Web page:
Current and future strategies for the treatment of chronic hepatitis C. Clinical and molecular hepatology Alshuwaykh, O. n., Kwo, P. Y. 2021; 27 (2): 246–56


Chronic hepatitis C infection is a major cause of liver disease and hepatocellular carcinoma worldwide. While hepatitis C has been treated for decades with some success, the introduction of direct acting antiviral agents has revolutionized the treatment of hepatitis C with finite, highly effective, well-tolerated therapy and there are few populations that cannot be successfully treated now or are complicated to manage. The World Health Organization has released elimination targets in an effort to eliminate viral hepatitis and reduce dramatically the morbidity and mortality caused by both viral hepatitis. While hepatitis C is straightforward to treat, it remains problematic to eliminate on a global scale. Diagnosis of hepatitis C remains the major gap in the cascade of care and numerous screening strategies will be required to reduce this gap. While historically, treatment of hepatitis C has been centralized, decentralized approaches will be required to diagnose, evaluate, and link to care the large population of individuals worldwide with hepatitis C across low-, middle-, and high-income countries. With the introduction of multiple pangenotypic treatment options and reduced cost for these therapies, assessment and treatment for those with hepatitis C has been simplified and made more accessible worldwide. There are multiple populations for whom care models are being developed and refined, including those when inject drugs, those who are incarcerated, those who present with sexually transmitted disease including the men who have sex with men population, amongst many others. While a vaccine for hepatitis C remains elusive these efforts continue. Multiple successful elimination efforts have been reported.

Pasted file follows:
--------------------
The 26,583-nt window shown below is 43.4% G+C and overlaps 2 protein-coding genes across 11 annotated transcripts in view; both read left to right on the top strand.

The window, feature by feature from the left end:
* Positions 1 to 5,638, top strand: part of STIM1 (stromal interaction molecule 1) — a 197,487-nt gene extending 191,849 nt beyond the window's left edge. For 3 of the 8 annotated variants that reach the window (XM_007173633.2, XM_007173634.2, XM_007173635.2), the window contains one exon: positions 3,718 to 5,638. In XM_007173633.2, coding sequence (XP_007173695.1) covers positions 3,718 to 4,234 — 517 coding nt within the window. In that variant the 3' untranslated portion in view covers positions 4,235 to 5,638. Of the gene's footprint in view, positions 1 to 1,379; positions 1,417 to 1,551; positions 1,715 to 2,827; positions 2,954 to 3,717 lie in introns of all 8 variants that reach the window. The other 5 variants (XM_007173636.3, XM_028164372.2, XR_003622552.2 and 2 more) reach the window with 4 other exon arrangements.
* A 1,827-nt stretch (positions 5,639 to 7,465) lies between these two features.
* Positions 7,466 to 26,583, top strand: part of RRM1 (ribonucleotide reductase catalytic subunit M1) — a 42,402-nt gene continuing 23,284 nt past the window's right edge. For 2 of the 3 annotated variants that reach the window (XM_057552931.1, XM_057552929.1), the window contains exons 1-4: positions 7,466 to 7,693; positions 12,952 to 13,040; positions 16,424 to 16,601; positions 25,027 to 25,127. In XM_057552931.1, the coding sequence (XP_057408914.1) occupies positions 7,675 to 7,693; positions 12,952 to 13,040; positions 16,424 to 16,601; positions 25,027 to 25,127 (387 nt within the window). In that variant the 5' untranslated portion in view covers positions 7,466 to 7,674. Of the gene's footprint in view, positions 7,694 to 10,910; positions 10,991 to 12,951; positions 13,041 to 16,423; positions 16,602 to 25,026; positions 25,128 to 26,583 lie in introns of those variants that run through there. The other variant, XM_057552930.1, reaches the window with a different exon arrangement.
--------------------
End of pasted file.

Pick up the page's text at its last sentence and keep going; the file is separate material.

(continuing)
View details for DOI 10.3350/cmh.2020.0230

View details for PubMedID 33317245